Stir it Up|
Fast and Easy Cooking
by Deborah Taylor-Hough
On busy days, it's often more than a little tempting to get an
expensive drive-thru dinner just because the ingredients you have at home will
take too long to make into a meal. But I've found that if I keep ingredients
handy in the pantry and refrigerator for simple meal prep, I can have dinner on
the table in a flash -- and protect my pocketbook from that ravenous Fast Food
Monster at the same time!
One of my favorite quick fix meal preparation methods is stir-
frying. Including the prep time of chopping up meats and veggies, I can usually
have a stir-fry meal on the table from start to finish in about 15 - 20 minutes.
It's just a simple process where you rapidly cook meat and vegetables in a small
amount of oil. Stir-frying is similar to sauteing, except you use less oil,
hotter temperatures, and usually a wok. I do most of my stir-frying in my large
heavy skillet on the stovetop because I don't have enough storage in my kitchen
to keep my wok handy. I'm usually just too lazy on a hectic day to walk to the
cupboard down the hall to grab the wok.
You can find basic stir-fry instructions in almost any good
general cookbook or browse through books at the library on Asian cooking. With a
quick search online, you'll discover that the Internet's full of stir-fry
recipes -- and all for free! Don't you just love that price? It warms my little
Here are few simple tips to keep in mind when you pull out your
first wok recipe:
1) You want the oil in your wok or frying pan hot enough that
it's slightly smoking, otherwise the stir-frying will be too slow and your
vegetables will be limp.
2) Cut your ingredients into thin, bite-sized pieces so they'll
cook evenly and quickly.
3) It's helpful to choose vegetables and meats that will all
cook at about the same speed, otherwise you have to keep track of when to add
the different ingredients so everything's cooked, but nothing's overcooked.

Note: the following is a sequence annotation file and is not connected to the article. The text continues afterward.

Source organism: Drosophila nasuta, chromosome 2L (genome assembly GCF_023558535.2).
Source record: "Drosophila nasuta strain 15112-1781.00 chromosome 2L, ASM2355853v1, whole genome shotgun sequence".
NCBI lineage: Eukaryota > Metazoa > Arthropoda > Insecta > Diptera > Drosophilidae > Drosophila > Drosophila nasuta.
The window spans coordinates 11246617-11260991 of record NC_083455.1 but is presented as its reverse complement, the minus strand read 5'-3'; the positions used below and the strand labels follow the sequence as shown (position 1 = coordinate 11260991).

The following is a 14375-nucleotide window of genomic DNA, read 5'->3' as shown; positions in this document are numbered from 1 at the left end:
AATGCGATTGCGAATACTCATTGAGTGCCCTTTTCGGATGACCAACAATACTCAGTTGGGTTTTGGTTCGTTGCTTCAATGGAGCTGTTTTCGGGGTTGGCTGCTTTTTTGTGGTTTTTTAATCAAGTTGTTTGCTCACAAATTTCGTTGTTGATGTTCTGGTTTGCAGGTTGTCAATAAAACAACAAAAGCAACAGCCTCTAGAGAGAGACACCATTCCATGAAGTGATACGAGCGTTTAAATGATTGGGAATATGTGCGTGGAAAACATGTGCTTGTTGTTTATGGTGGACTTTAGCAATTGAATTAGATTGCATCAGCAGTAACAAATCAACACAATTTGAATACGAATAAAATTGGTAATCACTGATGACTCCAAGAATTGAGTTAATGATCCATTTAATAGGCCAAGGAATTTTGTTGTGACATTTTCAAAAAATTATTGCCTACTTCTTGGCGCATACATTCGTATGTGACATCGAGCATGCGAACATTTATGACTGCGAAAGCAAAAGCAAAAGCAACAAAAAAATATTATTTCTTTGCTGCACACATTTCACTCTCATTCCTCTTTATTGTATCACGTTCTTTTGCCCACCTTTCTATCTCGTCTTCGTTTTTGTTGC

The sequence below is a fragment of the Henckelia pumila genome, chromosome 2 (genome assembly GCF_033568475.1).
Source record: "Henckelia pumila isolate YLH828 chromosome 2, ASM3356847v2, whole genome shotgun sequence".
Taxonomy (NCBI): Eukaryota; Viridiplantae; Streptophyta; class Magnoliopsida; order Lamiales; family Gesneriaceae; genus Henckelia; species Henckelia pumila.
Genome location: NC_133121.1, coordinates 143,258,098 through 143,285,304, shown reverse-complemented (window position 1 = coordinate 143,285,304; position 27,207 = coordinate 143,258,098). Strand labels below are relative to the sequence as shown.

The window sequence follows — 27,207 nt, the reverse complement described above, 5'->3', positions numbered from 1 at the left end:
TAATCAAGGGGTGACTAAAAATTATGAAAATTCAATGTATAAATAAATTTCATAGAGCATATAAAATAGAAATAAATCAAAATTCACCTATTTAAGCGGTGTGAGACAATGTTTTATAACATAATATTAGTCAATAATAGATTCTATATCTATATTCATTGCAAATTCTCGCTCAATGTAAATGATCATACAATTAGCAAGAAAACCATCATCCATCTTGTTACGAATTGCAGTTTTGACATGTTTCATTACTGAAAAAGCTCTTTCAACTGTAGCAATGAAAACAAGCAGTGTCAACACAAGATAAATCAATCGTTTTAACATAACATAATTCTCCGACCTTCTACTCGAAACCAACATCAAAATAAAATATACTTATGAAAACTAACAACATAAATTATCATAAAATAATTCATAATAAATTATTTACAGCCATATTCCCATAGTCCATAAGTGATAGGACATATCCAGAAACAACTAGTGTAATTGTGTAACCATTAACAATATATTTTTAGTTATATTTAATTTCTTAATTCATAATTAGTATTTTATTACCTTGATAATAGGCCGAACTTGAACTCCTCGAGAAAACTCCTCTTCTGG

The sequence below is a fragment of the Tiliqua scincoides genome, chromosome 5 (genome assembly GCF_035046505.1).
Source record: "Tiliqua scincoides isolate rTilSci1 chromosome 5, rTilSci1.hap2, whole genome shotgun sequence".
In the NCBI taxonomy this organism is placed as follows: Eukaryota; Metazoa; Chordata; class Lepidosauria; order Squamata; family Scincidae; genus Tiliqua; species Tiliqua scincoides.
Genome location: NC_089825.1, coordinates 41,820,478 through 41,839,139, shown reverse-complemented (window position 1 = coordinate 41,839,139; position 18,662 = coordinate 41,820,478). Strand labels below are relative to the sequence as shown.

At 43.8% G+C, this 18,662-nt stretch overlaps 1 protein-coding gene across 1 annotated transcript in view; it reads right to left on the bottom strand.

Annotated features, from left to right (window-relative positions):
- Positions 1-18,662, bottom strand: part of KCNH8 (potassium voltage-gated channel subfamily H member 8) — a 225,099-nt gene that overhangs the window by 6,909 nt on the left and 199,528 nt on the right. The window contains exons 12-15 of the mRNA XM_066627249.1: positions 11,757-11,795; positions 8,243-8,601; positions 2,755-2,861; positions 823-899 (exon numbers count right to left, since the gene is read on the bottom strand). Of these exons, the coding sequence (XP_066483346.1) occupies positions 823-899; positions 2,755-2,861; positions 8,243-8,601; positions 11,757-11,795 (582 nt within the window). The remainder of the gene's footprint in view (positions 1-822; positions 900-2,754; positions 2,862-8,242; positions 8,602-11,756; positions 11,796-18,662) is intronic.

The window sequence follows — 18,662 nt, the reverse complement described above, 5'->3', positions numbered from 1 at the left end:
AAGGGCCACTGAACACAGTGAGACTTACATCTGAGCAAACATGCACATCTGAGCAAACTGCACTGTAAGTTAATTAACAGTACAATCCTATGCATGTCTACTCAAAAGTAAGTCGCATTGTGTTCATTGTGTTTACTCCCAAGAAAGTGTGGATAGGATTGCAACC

4) Cook the meat first, remove from the pan, and then cook the
vegetables. Add the meat back into the pan at the end of cooking. This keeps the
flavors distinct and separate, and also keeps the meat from overcooking.
5) If you have ingredients that need to be added at different
times in the cooking process, chop them up ahead of time and put them onto
separate plates. Then you can just pick up the plate and dump the contents
directly into the wok or frying pan as needed.
6) When stir-frying, you want everything chopped and prepped in
advance because you can't stop stir-frying partway through the process to cut up
vegetables or slice meat.
7) Once you start cooking, keep stirring and tossing constantly
or things will burn or cook unevenly.
8) Fresh vegetables are wonderful in stir-fry meals, so when
your summer garden really starts producing, you're in the middle of stir-fry
To make stir-frying easy as can be, you'll want to keep stocked
up on some pantry staples. Keep watch for the following items when they go on
sale -- then you'll be ready to stir-fry at a moment's notice: fresh garlic,
crushed red pepper, sesame seeds, red chili paste, fresh ginger, water
chestnuts, bamboo shoots, chopped peanuts and cashews, Chinese spice blend,
sesame oil, peanut oil, soy sauce, teriyaki sauce, rice vinegar, beef broth,
cooking sherry, cornstarch, rice, and Asian noodles.
Happy fast and easy stir-frying, everyone!
Deborah Taylor-Hough is the author of five books including the newly
released Frugal Living For Dummies(r) and the popular, Frozen Assets: How to
Cook for a Day and Eat for a Month. Visit Debi online, browse her articles
and books, and subscribe to a free e-newsletter or two at: http://hometown.aol.com/dsimple/